It happened again. Upon running an errand with my children, we heard the ever-so-popular comment: “Boy, you have your hands full,” not once, not twice, but four times while in the store for 20 minutes.
I had to make a mid-morning run to the store with all four children in tow. After making sure everyone’s face was clean, I supervised two kids putting on socks shoes while wrangling the other two squiggly children to put their respective footwear on. Four coats were on and zipped. Four hats were secured to their heads. Four car-seats were buckled in place, and we were off. Upon opening the van door, I discovered we were missing shoes, hats, socks, and somehow an arm had been de-sleeved. I did the best I could to re-dress the kids to get them in the store.
We pulled up the cart, baby in front, toddler in back, with each big boy holding on to a side. They know the drill. They hardly ever make errands difficult. They don’t ask for anything, don’t whine, don’t run away. The biggest problem is the getting there…still dressed. My two-year old started singing his rendition of “Polly Wolly Doodle All the Day,” and the baby started clapping. As we happily walked down an aisle, a man said “Whoa, you have your hands full!” in a tone much less than encouraging.
I’m sort of used to this. We either get that comment or “Are these all yours?” We pressed on. Two aisles later, an older woman said “Oh my goodness, look at all these children! Poor mom!” I graciously smiled, and my kids grew quiet. On our way to checkout, another little one said “Look mom! Baby!” To which she replied, “Yes, and a lot of other kids too! You sure do have your hands full, you poor thing.” Finally, at the checkout, the store employee had the double-whammy: “Are all these yours?” Yes. “Boy, do you have your hands full! You guys better be good for mommy!”
Now, like I said, I’m sort of used to this. But it always had bothered me. Yes, there are days when I don’t sit down. There are moments of frustration when all I want to do is cry. There are times when one of the kids have to wait for me because I’m doing something with another, and that gets emotionally challenging. But, truth be told, I felt like this when I had just one!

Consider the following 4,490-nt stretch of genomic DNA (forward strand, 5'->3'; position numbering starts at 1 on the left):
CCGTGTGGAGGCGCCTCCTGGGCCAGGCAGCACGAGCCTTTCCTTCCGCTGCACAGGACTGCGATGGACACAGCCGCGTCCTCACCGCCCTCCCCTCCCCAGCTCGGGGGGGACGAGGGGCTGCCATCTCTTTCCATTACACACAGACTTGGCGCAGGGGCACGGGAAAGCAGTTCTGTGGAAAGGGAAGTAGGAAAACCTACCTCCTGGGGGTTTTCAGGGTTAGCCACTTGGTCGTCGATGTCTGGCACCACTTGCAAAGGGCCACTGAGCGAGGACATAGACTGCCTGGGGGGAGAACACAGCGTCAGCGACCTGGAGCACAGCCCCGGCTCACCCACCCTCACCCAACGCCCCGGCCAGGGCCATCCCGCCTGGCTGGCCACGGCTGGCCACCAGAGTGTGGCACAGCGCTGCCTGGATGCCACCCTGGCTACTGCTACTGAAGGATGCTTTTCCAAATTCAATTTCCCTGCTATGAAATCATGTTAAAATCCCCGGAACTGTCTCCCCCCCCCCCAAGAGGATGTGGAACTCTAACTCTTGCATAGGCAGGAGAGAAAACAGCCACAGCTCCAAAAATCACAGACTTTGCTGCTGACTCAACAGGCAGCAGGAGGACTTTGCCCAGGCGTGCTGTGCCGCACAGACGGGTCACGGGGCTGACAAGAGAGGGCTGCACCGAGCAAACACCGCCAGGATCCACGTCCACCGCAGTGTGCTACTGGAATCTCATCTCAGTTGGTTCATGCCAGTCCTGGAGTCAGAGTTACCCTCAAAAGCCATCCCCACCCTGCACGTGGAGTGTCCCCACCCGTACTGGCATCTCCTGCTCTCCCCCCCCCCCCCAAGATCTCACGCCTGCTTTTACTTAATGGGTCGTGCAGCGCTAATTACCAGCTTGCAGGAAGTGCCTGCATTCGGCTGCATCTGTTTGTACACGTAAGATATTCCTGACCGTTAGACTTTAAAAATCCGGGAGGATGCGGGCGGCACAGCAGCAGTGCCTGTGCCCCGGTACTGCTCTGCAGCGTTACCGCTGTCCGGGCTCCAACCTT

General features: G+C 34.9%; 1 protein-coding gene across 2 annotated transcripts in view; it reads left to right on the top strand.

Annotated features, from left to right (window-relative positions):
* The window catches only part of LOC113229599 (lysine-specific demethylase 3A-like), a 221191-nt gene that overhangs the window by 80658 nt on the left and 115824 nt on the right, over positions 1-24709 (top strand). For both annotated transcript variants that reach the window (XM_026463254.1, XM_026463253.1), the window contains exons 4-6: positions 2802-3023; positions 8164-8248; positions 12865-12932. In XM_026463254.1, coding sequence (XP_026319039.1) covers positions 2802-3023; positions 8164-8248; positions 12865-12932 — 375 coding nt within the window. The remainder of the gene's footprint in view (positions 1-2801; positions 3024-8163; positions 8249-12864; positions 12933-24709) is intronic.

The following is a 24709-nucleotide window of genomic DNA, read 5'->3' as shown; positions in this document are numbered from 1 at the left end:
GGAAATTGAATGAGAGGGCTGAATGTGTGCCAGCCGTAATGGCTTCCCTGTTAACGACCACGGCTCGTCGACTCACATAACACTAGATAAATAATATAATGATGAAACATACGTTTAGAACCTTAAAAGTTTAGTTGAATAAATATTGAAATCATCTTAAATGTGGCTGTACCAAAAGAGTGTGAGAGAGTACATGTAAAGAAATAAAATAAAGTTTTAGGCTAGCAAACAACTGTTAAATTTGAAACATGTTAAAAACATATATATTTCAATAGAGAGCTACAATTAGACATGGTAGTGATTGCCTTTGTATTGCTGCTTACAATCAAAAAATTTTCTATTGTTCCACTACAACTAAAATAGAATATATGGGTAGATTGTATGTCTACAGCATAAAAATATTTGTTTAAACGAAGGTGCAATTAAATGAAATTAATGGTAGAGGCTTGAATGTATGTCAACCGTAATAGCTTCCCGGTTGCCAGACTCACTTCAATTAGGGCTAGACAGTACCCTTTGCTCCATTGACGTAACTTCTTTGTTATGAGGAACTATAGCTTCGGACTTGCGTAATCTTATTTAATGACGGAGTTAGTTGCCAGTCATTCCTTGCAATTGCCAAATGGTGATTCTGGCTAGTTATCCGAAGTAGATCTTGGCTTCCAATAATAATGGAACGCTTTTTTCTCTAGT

When we got home from the store, my 6 year old asked, “Mom, are you o.k.? You’re hands are full and I think that’s a bad thing.” You see, people make these comments as if I’m walking around with children who have no ears, no brains, no common sense. These strangers’ comments are slowly teaching my children about how society views children. Poor mom. What a burden. Don’t you have any time for yourself? Slowly, these thoughts and comments seep into little minds who have began questioning their importance to me and to others.
After my son’s comment, I gathered my boys and we had a big hug that turned into a cuddle. I told them that my hands were full, but not the way all those people at the store think. I told them, as I held them tight, my hands were full of love, and joy, and silliness, and amazing gifts that were just for me.
In my short time as a mom, I have learned much about what society thinks about children. They are a financial burden, a handful, a problem for mom. I suppose I can view these comments as ways to sympathize with me, but in reality, I’m not in mourning! I’m alive because of my kids. Unfortunately, every time we leave the house, they are exposed to this rhetoric, and they’re starting to listen and learn.
My heart was heavy last night as I went to bed. How, Lord, can I teach them that they are not a burden, but a blessing. The answer came this morning. We opened our Bible and the story we were scheduled to read was “The Friend of the Little Children” taken from various parts of the Gospels, Matthew 18 and 19, Mark 10, and Luke 18. I love how The Jesus Storybook Bible put it. After arguing who was the most important in God’s kingdom, the disciples watched as a group of children ran to Jesus.
“Jesus’ helpers tried to send them away. ‘Jesus doesn’t have time for you!’ they said. “He’s too tired.’ But they were wrong. Jesus always had time for children. ‘Don’t ever send them away!’ Jesus said. ‘Bring the little ones to me.’”
Sounds familiar. Poor Jesus, he’s too tired for such a handful. Can you imagine as the onlookers watched these energetic little ones climb onto a tired Jesus’ lap asking him to tell them a story. Boy, does he have his hands full! Boys and girls, you better be good for him!
“Well, after all the laughing and games, Jesus turned to his helpers and said, ‘No matter how big you grow, never grow up so much that you lose your child’s heart: full of trust in God. Be like these children. They are the most important in my kingdom.’”
You should’ve seen the look on my oldest son’s face as I read these words. It was as if relief had come to his worried mind. It wasn’t just me who said he wasn’t a burden, but Jesus said it himself! I am not to be pitied, but rather I should be regarded as a very blessed woman! I get to spend my days and nights with the most important in His kingdom! Most of the time, however, we are received in a very different manner. What an upside down kingdom we live in.
Children are a lot of work. Remember the 8 shoes 8 socks, 4 coats, 4 hats that lasted about 10 minutes of travel? In order to have them behave in a store, there was much training involved. There are tantrums, bad attitudes, and more physical labor than I could have imagined. But there is joy, laughter, hugs and kisses. And though they are not always innocent, and though they are not always wise, they are pure in heart. And the pure in heart will see God.
I cannot control what people say, but I will relentlessly be the voice that is constantly whispering the truth in their ears: they are not a burden, but a gift and the closest thing to real joy and love this side of glory.
“Children are a gift from the LORD; they are a reward from him.” Psalm 127:3 NLT